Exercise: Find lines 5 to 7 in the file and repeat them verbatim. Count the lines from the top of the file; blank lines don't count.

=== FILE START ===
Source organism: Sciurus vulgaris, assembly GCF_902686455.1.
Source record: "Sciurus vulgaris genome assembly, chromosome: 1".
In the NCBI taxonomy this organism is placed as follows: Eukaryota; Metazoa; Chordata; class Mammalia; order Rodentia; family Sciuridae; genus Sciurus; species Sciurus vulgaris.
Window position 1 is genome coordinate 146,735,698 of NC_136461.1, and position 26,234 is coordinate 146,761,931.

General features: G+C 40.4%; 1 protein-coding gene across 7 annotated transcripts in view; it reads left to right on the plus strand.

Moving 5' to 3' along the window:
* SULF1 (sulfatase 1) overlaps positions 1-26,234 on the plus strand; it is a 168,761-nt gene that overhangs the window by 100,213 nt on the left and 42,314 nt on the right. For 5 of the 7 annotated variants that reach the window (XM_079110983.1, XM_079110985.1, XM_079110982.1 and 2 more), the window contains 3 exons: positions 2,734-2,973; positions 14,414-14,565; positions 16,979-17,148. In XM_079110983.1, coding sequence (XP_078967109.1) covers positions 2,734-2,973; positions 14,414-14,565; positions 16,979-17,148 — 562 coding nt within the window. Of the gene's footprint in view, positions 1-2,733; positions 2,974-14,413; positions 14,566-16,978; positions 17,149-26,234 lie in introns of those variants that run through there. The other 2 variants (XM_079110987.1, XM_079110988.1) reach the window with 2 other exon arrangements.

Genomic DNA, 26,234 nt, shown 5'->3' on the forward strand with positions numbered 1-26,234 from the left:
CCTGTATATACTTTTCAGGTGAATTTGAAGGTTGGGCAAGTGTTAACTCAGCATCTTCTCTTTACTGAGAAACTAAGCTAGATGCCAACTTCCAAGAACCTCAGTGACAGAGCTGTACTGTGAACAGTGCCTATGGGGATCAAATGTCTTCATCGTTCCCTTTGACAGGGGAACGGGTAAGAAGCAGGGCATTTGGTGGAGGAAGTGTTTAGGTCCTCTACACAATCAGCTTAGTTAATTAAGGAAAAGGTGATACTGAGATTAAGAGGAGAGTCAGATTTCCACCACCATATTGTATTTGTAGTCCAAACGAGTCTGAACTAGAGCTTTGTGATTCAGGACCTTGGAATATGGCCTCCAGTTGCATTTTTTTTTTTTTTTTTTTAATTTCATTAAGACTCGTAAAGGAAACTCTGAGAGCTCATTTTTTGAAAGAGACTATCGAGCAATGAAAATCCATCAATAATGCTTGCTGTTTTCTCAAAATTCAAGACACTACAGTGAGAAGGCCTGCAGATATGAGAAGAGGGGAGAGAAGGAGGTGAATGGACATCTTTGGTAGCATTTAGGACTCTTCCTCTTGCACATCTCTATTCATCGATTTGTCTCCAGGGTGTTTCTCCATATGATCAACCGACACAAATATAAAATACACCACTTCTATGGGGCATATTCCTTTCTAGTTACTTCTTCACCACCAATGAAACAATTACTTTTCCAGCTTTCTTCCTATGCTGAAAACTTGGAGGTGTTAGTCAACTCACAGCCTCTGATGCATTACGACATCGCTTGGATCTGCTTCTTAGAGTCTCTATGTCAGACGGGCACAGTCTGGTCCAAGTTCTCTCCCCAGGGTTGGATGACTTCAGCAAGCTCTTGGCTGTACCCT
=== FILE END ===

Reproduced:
General features: G+C 40.4%; 1 protein-coding gene across 7 annotated transcripts in view; it reads left to right on the plus strand.

Moving 5' to 3' along the window:
* SULF1 (sulfatase 1) overlaps positions 1-26,234 on the plus strand; it is a 168,761-nt gene that overhangs the window by 100,213 nt on the left and 42,314 nt on the right. For 5 of the 7 annotated variants that reach the window (XM_079110983.1, XM_079110985.1, XM_079110982.1 and 2 more), the window contains 3 exons: positions 2,734-2,973; positions 14,414-14,565; positions 16,979-17,148. In XM_079110983.1, coding sequence (XP_078967109.1) covers positions 2,734-2,973; positions 14,414-14,565; positions 16,979-17,148 — 562 coding nt within the window. Of the gene's footprint in view, positions 1-2,733; positions 2,974-14,413; positions 14,566-16,978; positions 17,149-26,234 lie in introns of those variants that run through there. The other 2 variants (XM_079110987.1, XM_079110988.1) reach the window with 2 other exon arrangements.